Merle Haggard – Okie From Muskogee

I will say it again today, unfortunately….our power has been out since Friday. Right now I’m using the last charge on my laptop with my phone as a hotspot. I called the county department and our electric company… over 200 trees were blown over on power lines. Some have electricity and some don’t…our road has a tree over the power lines. We are pretty much stuck here in the dark…Our electric company has called in help from other states…but right now all we can do is wait. This is a pic of my road. So I won’t be commenting much if any until there is once again power. Funny how we take some things for granted. 

Now I have to go to my car to charge my dying phone again.

Tree on lines

I almost didn’t post this song at all. Everyone knows that I’m non-political to the core. Even for a song that is over 50 years old… this one has drawn its admirers and haters. Was it a parody or was he serious? It goes both ways.

I always wondered if Merle Haggard was serious in this song. I really didn’t think he was totally and as it turns out he wasn’t on most of it. The song started as a joke but more and more people took it on face value and the song became huge. Merle said:  “‘Okie’ made me appear to be a person who was a lot more narrow-minded, possibly, than I really am.”

As Haggard and his band were going to Muskogg Oklahoma he and drummer Eddie Burris started to write this song as a parody. Haggard spotted a sign that read, Muskogee, 19 miles, and he joked to Burris that they probably didn’t smoke marijuana in the small town. The rest of the band joined in and threw out other activities that probably wouldn’t be happening in Muskogee, and because of the times they were in, talked about the Vietnam War.

There are things Haggard didn’t like though… he didn’t like the protesters giving soldiers a hard time when Vietnam was going on when they didn’t have a choice but to go. When Johnny Cash visited the White House, Nixon wanted him to play this song. Cash refused and later said the song was a lightning rod for the anti-hippie movement.

I remember it as a kid very well. Country radio would play it to death back then. I would just sing along because it’s super catchy. There are a few country artists I really like. Merle Haggard, Johnny Cash, Willie Nelson, Waylon Jennings, Roy Clark, Buck Owens, Dolly Parton, Emmylou Harris, Loretta Lynn, Tanya Tucker, and the king of them all…Hank Williams Sr. I don’t care too much about what a fellow blogger…Jeff calls “Bro Country” which is on the airwaves now.

The song peaked at #1 in the Billboard Country music charts and #3 in the Canadian Country music charts in 1969-70.

I did find an interesting cover version by The Grateful Dead AND The Beach Boys together at the Fillmore in 1971. Mike Love is singing lead and you can hear Jerry Garcia’s guitar. The Dead also covered Mama Tried.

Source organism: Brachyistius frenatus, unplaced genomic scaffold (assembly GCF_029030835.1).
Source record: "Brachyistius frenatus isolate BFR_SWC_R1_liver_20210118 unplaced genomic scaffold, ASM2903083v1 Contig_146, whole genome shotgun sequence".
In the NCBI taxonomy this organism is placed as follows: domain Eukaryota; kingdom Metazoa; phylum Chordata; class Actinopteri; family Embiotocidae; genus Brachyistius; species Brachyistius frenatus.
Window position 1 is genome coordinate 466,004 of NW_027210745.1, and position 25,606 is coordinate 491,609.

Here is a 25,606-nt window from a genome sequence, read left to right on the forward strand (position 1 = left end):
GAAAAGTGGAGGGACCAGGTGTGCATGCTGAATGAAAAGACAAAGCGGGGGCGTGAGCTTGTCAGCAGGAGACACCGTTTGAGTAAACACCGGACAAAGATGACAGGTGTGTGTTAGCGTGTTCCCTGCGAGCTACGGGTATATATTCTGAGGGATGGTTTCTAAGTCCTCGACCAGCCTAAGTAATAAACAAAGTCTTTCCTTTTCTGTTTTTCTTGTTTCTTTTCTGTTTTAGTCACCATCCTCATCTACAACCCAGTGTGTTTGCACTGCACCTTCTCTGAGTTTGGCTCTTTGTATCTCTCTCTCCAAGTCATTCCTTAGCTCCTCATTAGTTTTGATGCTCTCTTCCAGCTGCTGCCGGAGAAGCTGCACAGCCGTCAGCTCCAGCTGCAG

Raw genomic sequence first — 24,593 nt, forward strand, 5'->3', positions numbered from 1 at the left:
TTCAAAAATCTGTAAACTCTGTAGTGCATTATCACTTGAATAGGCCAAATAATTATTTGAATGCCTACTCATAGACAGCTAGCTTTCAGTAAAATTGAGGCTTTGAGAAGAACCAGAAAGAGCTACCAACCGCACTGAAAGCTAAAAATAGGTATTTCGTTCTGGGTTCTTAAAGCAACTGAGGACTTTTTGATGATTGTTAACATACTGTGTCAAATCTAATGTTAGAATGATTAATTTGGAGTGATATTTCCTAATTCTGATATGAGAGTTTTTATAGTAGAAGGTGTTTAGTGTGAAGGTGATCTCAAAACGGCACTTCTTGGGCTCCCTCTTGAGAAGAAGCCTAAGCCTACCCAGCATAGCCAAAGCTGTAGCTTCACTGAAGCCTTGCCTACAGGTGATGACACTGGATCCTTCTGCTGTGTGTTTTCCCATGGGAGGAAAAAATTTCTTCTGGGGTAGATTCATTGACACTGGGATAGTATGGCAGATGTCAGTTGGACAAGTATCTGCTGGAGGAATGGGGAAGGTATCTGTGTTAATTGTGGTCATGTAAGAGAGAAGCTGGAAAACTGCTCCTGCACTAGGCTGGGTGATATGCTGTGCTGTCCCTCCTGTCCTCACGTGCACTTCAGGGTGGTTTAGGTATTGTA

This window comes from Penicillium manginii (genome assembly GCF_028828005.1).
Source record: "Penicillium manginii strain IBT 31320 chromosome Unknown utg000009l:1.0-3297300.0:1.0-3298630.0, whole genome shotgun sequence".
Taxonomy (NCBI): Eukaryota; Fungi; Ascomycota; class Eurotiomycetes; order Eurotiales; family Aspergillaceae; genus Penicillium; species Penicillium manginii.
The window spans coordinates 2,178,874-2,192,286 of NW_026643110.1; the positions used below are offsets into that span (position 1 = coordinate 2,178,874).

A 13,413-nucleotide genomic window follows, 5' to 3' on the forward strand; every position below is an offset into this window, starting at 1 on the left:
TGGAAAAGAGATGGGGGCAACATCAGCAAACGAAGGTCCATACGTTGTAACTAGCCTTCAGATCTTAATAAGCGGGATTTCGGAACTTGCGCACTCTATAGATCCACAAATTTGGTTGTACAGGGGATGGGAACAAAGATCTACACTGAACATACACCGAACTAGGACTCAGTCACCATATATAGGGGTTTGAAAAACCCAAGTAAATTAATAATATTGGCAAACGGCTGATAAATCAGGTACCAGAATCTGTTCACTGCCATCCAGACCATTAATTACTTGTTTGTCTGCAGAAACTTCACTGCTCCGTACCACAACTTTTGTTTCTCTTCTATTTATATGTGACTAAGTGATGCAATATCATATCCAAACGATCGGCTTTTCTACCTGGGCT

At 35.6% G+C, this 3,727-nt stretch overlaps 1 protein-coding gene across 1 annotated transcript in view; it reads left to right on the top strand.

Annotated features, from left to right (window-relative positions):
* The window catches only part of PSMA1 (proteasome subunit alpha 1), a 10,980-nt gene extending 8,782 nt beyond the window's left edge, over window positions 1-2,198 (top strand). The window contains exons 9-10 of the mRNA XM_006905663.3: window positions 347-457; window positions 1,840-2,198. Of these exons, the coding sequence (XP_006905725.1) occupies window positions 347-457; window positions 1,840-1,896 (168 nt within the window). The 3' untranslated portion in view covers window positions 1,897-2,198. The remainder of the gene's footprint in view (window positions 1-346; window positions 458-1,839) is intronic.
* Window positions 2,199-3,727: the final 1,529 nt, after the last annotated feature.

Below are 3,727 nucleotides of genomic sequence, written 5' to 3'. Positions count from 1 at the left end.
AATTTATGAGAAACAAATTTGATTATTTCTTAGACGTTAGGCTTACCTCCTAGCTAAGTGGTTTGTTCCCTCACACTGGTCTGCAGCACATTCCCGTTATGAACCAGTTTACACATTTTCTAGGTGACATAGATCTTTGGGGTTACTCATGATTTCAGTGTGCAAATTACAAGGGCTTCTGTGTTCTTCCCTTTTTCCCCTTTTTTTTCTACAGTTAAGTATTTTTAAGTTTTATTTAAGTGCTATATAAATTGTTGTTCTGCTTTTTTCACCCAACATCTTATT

Merle Haggard: “We wrote it to be satirical originally. But then people latched onto it, and it really turned into this song that looked into the mindset of people so opposite of who and where we were. My dad’s people. He’s from Muskogee.”

Merle Haggard: “When I was in prison, I knew what it was like to have freedom taken away. During Vietnam, there were all kinds of protests. Here were these [servicemen] going over there and dying for a cause we don’t even know what it was really all about. And here are these young kids, that were free, bitching about it. There’s something wrong with that and with [disparaging] those poor guys. We were in a wonderful time in America and music was in a wonderful place. America was at its peak and what the hell did these kids have to complain about? These soldiers were giving up their freedom and lives to make sure others could stay free. I wrote the song to support those soldiers.”

Oki From Muskogee

We don’t smoke marijuana in Muskogee
We don’t take our trips on LSD
We don’t burn our draft cards down on Main Street
‘Cause we like livin’ right, and bein’ free

We don’t make a party out of lovin’
But we like holdin’ hands and pitchin’ woo
We don’t let our hair grow long and shaggy
Like the hippies out in San Francisco do

And I’m proud to be an Okie from Muskogee
A place where even squares can have a ball
We still wave Old Glory down at the courthouse
And white lightnin’s still the biggest thrill of all

Leather boots are still in style for manly footwear
Beads and Roman sandals won’t be seen
And football’s still the roughest thing on campus
And the kids here still respect the college dean

And I’m proud to be an Okie from Muskogee
A place where even squares can have a ball
We still wave Old Glory down at the courthouse
And white lightnin’s still the biggest thrill of all

And white lightnin’s still the biggest thrill of all
In Muskogee, Oklahoma, USA